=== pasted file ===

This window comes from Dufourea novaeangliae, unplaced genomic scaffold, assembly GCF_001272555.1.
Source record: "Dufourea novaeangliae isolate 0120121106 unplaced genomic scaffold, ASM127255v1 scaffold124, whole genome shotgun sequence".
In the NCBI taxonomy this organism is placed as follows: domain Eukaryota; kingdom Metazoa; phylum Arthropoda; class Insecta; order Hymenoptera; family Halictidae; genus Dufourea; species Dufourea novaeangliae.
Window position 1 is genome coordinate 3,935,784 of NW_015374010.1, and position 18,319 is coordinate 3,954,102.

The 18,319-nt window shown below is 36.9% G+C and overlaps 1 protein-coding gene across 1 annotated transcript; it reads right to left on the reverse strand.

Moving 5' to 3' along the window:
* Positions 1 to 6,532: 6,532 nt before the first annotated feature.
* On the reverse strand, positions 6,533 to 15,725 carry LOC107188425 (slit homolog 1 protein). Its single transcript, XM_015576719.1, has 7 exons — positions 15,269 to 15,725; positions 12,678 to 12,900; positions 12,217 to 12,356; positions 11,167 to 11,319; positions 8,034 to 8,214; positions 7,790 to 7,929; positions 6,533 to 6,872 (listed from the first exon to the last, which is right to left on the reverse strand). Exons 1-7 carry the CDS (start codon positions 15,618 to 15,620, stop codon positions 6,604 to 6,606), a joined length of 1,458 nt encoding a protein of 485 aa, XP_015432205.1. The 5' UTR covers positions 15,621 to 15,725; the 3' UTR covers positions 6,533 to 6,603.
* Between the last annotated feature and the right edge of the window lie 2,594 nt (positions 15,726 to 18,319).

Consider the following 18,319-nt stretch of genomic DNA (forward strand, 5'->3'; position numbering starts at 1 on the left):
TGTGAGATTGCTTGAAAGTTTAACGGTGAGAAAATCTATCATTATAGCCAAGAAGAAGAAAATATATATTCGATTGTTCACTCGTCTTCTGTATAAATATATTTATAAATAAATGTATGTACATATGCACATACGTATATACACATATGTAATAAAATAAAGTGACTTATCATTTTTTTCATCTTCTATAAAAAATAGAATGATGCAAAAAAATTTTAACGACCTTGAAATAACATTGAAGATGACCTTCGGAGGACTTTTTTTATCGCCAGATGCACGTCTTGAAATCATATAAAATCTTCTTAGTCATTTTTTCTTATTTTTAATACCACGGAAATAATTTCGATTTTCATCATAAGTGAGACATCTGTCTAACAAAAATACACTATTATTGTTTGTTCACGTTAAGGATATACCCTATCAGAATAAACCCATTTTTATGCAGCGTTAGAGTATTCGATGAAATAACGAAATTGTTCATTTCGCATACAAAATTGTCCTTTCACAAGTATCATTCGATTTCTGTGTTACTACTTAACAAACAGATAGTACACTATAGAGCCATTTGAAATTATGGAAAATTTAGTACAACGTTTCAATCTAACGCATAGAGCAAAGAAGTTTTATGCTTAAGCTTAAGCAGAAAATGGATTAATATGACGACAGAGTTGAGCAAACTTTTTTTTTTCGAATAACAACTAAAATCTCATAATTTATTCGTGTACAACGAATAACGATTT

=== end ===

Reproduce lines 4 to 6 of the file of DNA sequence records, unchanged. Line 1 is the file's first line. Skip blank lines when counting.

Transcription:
Window position 1 is genome coordinate 3,935,784 of NW_015374010.1, and position 18,319 is coordinate 3,954,102.

The 18,319-nt window shown below is 36.9% G+C and overlaps 1 protein-coding gene across 1 annotated transcript; it reads right to left on the reverse strand.

Moving 5' to 3' along the window: